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Who we are

We are WWF. The World Wide Fund for Nature.

© WWF Mongolia

WWF-Mongolia was established in 1992 by the invitation of the Government of Mongolia and later officially registered as branch of WWF International.

About WWF-Mongolia

WWF-Mongolia, one of the most experienced conservation organizations in Mongolia, focuses its efforts on critical conservation issues in two of the world’s outstanding places for biodiversity conservation, the Altai-Sayan Ecoregion – “Land of the Snow Leopard” in Western Mongolia and Amur-Heilong Ecoregion Complex – “The Beauty of Peaceful Black Dragon” in Eastern Mongolia.

Over the past 29 years, the organization has grown substantially both in terms of size and conservation achievements: from a modest two person office into the largest conservation organization staffed with over 30 highly experienced staff members located in head office in Ulaanbaatar and two branch offices; one in the city of Khovd province and a second one in Dadal Soum of Khentii province.

Within the reporting period, our colleagues in close cooperation with the Government of Mongolia and like-minded partner organizations and individuals have successfully undertaken major activities. WWF’s main approach of working is human centred environmental conservation or building a future in which humans live in harmony with nature.


Mongolia is a safe home for wildlife and a place where present and future generations enjoy a high quality of life, living in harmony with nature.

© Дэлхийн байгаль хамгаалах сан

The scope of WWF-Mongolia is fully aligned with WWF Network Global Goals and key drivers of environmental problems – the strategic guide for what WWF offices around the world aim to achieve collectively, and the tool to measure progress against identified goals.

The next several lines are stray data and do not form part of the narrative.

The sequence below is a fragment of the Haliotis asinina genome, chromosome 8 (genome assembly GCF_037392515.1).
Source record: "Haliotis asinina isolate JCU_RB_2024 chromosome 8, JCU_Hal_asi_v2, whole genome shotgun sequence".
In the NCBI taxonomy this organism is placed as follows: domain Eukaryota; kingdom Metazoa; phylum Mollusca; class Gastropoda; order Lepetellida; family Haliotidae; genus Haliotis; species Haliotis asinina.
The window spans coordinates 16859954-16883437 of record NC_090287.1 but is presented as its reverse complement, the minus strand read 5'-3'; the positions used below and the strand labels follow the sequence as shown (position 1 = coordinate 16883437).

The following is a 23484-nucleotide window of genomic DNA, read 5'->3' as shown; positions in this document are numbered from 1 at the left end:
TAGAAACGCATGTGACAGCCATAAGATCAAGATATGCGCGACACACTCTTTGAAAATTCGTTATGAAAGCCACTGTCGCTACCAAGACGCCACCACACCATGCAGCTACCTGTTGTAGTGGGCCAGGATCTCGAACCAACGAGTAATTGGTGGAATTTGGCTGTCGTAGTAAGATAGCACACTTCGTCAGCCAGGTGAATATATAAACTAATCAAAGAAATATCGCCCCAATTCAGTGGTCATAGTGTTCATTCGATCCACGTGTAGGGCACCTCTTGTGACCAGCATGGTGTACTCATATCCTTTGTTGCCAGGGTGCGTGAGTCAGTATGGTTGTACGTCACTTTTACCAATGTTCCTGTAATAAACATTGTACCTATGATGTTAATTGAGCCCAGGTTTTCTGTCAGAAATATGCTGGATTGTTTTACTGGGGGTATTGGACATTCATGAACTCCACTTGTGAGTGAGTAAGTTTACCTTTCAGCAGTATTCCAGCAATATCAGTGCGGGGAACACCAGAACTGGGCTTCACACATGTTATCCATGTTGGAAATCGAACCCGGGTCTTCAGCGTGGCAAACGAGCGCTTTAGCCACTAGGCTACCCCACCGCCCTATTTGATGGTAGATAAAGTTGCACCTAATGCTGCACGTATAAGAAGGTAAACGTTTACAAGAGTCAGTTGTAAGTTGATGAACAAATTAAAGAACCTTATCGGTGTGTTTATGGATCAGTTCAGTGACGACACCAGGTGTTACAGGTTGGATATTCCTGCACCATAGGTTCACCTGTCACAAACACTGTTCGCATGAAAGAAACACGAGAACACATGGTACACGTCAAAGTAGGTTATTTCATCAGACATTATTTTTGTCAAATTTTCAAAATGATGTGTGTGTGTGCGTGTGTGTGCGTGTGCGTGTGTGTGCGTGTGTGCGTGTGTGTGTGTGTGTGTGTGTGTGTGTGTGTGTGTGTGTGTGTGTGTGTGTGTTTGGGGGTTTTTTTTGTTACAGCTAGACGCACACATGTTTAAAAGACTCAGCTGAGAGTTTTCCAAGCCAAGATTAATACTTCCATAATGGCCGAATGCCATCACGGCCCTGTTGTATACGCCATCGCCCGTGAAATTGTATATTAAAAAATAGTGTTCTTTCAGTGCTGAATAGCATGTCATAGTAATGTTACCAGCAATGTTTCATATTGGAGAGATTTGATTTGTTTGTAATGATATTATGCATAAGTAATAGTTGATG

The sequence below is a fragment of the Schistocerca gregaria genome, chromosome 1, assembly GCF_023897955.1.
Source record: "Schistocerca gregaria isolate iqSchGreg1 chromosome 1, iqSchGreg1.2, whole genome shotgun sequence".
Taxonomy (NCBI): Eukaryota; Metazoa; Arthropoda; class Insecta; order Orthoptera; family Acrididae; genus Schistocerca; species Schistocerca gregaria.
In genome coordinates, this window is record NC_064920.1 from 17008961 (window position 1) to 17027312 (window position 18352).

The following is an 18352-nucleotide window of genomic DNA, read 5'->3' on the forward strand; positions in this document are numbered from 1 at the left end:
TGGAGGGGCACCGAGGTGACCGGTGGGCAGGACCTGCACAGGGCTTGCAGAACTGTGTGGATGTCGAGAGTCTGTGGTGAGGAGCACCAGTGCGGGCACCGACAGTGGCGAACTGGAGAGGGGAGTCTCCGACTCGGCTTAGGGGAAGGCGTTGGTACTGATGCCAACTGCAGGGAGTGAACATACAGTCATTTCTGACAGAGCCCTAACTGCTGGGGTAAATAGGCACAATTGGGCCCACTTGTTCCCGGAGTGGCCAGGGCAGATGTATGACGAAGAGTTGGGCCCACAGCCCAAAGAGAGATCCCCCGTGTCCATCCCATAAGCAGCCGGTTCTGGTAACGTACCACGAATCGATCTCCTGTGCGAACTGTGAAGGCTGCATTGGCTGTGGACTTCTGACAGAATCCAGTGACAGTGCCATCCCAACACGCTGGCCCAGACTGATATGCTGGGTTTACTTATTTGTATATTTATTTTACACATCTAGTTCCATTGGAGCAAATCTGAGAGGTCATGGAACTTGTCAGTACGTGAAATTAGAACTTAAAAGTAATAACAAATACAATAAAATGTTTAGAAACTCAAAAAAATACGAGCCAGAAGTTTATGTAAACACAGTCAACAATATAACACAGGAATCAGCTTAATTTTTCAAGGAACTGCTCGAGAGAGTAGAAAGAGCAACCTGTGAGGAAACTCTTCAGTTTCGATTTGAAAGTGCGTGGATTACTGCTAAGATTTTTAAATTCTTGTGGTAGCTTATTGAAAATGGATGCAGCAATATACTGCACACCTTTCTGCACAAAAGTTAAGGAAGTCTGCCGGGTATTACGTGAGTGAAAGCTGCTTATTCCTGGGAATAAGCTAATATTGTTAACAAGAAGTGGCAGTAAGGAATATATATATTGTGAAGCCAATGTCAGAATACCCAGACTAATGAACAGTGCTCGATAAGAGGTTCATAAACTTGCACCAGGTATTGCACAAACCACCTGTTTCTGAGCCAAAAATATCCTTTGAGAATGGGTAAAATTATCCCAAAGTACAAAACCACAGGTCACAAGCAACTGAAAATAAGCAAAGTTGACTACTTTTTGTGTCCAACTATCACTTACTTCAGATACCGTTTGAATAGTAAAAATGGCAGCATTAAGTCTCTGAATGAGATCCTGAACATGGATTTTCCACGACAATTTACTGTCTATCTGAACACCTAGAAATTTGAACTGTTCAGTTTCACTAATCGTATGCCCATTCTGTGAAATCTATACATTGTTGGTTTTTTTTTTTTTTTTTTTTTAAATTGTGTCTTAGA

WWF-Mongolia’s traditionally focused areas, namely Altai-Sayan Montane Forest that encompass the western four provinces of Mongolia and the Amur-Heilong Ecoregional Complex that encompass eastern three province of Mongolia are listed as global priority places where we implement our conservation programme.

Since its establishment, WWF-Mongolia has implemented the fifth 5 year conservation programme and currently we are in the start of the sixth 5 year conservation programme. The programme aims to conserve and promote sustainable management of critical ecosystems, flagship species and its habitat.


During our presence in Mongolia for last 29 years, WWF-Mongolia has built a unique history of innovation, proud excellence, teamwork and genuine commitment to the conservation of biodiversity in Mongolia. As a part of WWF Network, WWF-Mongolia embraces the concept of being international and at the same time national. Because this country has a lot to offer for conservation and by doing conservation in this country the World can gain much more. Mongolia supports high diversity of life for a temperate zone and retains a substantial amount of its original biodiversity. Two of the WWF’s most important ecoregions worldwide, the Amur-Heilong Ecoregion and the Altai-Sayan Mountains, stretch into Mongolia.